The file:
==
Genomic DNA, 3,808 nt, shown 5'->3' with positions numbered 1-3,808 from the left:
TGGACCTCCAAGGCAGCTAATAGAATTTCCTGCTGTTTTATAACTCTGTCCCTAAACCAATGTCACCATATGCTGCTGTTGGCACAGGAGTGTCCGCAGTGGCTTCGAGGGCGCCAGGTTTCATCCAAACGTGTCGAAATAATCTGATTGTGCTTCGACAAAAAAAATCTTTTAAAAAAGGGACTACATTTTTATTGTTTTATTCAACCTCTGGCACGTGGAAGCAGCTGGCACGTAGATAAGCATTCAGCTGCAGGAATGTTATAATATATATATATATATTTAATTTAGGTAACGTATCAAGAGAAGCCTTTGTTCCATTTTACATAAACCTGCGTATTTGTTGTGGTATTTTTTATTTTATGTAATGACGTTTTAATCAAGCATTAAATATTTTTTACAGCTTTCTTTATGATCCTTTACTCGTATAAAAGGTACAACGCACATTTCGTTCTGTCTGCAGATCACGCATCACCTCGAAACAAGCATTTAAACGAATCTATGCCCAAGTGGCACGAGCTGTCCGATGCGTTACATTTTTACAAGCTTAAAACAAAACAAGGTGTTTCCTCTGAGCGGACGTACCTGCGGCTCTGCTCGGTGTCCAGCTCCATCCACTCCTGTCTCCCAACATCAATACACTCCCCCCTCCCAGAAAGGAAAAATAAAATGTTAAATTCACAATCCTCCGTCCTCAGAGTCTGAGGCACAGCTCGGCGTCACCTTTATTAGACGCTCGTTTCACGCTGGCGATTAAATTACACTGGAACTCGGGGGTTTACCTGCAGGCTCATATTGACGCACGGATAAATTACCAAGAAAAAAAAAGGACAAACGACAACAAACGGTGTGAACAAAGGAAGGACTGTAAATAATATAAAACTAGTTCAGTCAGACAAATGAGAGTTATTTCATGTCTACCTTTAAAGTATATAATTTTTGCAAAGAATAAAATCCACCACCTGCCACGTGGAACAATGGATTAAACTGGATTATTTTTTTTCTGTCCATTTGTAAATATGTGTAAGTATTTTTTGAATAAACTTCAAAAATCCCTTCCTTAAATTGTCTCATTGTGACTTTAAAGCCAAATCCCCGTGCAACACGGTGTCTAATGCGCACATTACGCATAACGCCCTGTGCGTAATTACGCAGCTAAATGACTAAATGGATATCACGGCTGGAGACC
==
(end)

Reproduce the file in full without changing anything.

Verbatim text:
Genomic DNA, 3,808 nt, shown 5'->3' with positions numbered 1-3,808 from the left:
TGGACCTCCAAGGCAGCTAATAGAATTTCCTGCTGTTTTATAACTCTGTCCCTAAACCAATGTCACCATATGCTGCTGTTGGCACAGGAGTGTCCGCAGTGGCTTCGAGGGCGCCAGGTTTCATCCAAACGTGTCGAAATAATCTGATTGTGCTTCGACAAAAAAAATCTTTTAAAAAAGGGACTACATTTTTATTGTTTTATTCAACCTCTGGCACGTGGAAGCAGCTGGCACGTAGATAAGCATTCAGCTGCAGGAATGTTATAATATATATATATATATTTAATTTAGGTAACGTATCAAGAGAAGCCTTTGTTCCATTTTACATAAACCTGCGTATTTGTTGTGGTATTTTTTATTTTATGTAATGACGTTTTAATCAAGCATTAAATATTTTTTACAGCTTTCTTTATGATCCTTTACTCGTATAAAAGGTACAACGCACATTTCGTTCTGTCTGCAGATCACGCATCACCTCGAAACAAGCATTTAAACGAATCTATGCCCAAGTGGCACGAGCTGTCCGATGCGTTACATTTTTACAAGCTTAAAACAAAACAAGGTGTTTCCTCTGAGCGGACGTACCTGCGGCTCTGCTCGGTGTCCAGCTCCATCCACTCCTGTCTCCCAACATCAATACACTCCCCCCTCCCAGAAAGGAAAAATAAAATGTTAAATTCACAATCCTCCGTCCTCAGAGTCTGAGGCACAGCTCGGCGTCACCTTTATTAGACGCTCGTTTCACGCTGGCGATTAAATTACACTGGAACTCGGGGGTTTACCTGCAGGCTCATATTGACGCACGGATAAATTACCAAGAAAAAAAAAGGACAAACGACAACAAACGGTGTGAACAAAGGAAGGACTGTAAATAATATAAAACTAGTTCAGTCAGACAAATGAGAGTTATTTCATGTCTACCTTTAAAGTATATAATTTTTGCAAAGAATAAAATCCACCACCTGCCACGTGGAACAATGGATTAAACTGGATTATTTTTTTTCTGTCCATTTGTAAATATGTGTAAGTATTTTTTGAATAAACTTCAAAAATCCCTTCCTTAAATTGTCTCATTGTGACTTTAAAGCCAAATCCCCGTGCAACACGGTGTCTAATGCGCACATTACGCATAACGCCCTGTGCGTAATTACGCAGCTAAATGACTAAATGGATATCACGGCTGGAGACC